Sunderland School was responsible for a 10 year old child losing the top of his finger after he was forced to climb over a locked gate to get to public swimming baths, a court has ruled in a legal case pursued by union GMB and Thompsons Solicitors.

The boy, now 12, and his friends, who always used the gate to get to the baths, thought they had no choice but to climb when they found it unexpectedly locked. They had all been forbidden by their parents to take another route which was by a busy main road. As the boy climbed over his hand was caught on a spike at the top of the gate which resulted in him losing the top of one of his fingers.

The defendants, Sunderland CLC Schools Ltd, denied liability, arguing that the gate was not an accepted public access route to the school and that it always remained locked and therefore that the boy was a trespasser. However, Thompsons obtained witness evidence from neighbours who said that the gate was always unlocked and used regularly by children.

The Judge decided in the boy’s favour after Thompsons Solicitors argued that the school had not discharged its duty of care under the Occupiers Liability Act 1957.

Commenting on the case, the family’s solicitor, Claire Strettle, of Thompsons Solicitors, said: “The gate was proven to be a common access route to the school. In her judgment, the judge commented that if the school had wished to lock the gate they should have displayed a sign advising of an alternative route and, that when faced with a locked gate, most adults would find an alternative route or abandon their journey, whereas a child of 10 could not be expected to do so and would most probably attempt to climb the gate. The School was aware that children would be visiting the premises at the time of the accident and so the claim of £3,600 was successful.”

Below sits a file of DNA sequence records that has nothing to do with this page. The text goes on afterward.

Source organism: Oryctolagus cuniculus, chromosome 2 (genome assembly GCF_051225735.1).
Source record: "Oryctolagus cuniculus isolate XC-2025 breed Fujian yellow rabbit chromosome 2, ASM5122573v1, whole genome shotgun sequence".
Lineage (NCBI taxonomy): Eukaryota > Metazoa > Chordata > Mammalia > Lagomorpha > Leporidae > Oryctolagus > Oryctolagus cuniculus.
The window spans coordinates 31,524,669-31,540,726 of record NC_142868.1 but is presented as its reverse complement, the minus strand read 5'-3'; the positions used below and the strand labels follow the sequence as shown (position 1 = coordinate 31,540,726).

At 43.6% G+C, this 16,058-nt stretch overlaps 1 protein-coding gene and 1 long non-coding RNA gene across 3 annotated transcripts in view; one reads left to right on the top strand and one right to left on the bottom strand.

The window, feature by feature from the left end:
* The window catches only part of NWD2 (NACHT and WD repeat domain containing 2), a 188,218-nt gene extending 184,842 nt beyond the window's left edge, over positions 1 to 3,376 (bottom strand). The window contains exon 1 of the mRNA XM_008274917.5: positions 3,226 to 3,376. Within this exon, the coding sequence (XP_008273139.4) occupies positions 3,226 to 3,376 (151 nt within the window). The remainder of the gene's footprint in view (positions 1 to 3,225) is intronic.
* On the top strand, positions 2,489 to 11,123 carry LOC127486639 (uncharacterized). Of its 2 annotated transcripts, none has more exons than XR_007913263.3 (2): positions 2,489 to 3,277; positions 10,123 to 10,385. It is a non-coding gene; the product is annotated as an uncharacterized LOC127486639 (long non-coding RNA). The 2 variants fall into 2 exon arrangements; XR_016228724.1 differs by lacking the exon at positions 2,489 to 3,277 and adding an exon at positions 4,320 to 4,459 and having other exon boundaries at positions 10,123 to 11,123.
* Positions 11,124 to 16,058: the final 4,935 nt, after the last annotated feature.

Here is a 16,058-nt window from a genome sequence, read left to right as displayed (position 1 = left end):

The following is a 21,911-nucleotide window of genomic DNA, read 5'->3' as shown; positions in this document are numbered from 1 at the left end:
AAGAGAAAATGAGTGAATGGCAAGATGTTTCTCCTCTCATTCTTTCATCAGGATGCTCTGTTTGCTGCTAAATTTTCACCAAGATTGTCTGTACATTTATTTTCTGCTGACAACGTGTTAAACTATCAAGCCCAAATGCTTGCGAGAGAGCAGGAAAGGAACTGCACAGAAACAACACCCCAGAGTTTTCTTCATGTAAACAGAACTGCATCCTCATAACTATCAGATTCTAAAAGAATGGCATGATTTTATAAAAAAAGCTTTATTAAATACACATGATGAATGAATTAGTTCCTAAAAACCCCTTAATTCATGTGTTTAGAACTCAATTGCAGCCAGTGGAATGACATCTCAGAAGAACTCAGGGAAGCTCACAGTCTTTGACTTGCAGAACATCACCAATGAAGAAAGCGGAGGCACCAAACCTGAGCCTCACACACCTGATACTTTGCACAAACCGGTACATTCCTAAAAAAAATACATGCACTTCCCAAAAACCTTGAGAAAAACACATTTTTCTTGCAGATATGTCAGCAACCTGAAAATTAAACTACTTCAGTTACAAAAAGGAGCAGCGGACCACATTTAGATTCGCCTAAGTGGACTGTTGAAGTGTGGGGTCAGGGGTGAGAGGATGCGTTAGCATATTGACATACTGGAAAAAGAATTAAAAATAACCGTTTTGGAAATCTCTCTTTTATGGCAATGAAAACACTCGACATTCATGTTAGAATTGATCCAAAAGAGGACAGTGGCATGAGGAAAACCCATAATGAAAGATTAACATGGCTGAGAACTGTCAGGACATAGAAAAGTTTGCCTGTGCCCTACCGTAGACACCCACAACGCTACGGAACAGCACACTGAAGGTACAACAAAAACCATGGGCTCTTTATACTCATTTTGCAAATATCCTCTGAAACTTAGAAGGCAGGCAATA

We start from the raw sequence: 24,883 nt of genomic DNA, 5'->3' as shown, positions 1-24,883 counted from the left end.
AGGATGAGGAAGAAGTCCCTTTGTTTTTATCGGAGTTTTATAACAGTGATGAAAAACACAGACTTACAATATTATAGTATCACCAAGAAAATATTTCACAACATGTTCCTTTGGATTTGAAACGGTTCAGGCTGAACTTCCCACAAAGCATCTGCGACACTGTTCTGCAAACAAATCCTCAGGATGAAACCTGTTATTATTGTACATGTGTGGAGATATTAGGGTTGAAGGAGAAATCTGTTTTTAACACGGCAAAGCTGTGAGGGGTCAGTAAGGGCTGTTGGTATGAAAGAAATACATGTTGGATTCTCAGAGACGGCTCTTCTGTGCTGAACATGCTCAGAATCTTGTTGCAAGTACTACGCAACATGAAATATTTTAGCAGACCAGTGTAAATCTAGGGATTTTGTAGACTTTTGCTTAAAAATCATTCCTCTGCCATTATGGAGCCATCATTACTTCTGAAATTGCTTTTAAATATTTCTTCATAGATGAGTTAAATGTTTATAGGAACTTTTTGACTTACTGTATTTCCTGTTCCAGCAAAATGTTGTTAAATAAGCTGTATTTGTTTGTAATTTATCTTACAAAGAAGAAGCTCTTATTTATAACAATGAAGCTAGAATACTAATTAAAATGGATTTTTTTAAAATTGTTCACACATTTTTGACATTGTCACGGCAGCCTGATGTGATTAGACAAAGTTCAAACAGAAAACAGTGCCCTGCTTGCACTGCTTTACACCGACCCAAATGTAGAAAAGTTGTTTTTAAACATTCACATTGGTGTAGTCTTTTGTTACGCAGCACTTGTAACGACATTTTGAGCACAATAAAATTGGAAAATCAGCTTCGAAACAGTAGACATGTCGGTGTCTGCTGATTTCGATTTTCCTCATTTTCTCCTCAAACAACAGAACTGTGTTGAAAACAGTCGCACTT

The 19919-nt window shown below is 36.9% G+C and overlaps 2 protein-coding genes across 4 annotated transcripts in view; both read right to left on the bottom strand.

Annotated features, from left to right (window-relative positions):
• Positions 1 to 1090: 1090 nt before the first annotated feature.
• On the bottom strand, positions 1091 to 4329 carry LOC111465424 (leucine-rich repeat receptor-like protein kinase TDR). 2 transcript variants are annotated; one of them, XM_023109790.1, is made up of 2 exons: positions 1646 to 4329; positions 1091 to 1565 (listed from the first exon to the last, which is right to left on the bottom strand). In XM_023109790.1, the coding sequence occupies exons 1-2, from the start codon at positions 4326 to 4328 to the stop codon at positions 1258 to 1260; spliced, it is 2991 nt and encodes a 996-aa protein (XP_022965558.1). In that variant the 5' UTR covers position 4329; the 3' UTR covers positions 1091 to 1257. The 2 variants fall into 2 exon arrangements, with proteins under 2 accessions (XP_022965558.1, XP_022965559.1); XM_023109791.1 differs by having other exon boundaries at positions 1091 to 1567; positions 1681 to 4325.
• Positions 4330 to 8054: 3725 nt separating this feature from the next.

Parent's Union Supports Compensation Claim

Tommy Brennan, Regional Secretary for GMB Northern, said: “This is a service provided by GMB Northern to members and their families. In this case the parents were able to access the legal service through their family membership, and as a consequence were able to obtain compensation and hopefully prevent this from happening to other children.”

The boy’s mother, said: “I’d like to ensure that other children aren’t put in this dangerous situation. Children of any age cannot always be expected to know what the best course of action is, and in my son’s case it resulted in serious injury to his hand. Any organisation, be a school, hospital or football club, must ensure that public access points are clearly and properly managed.”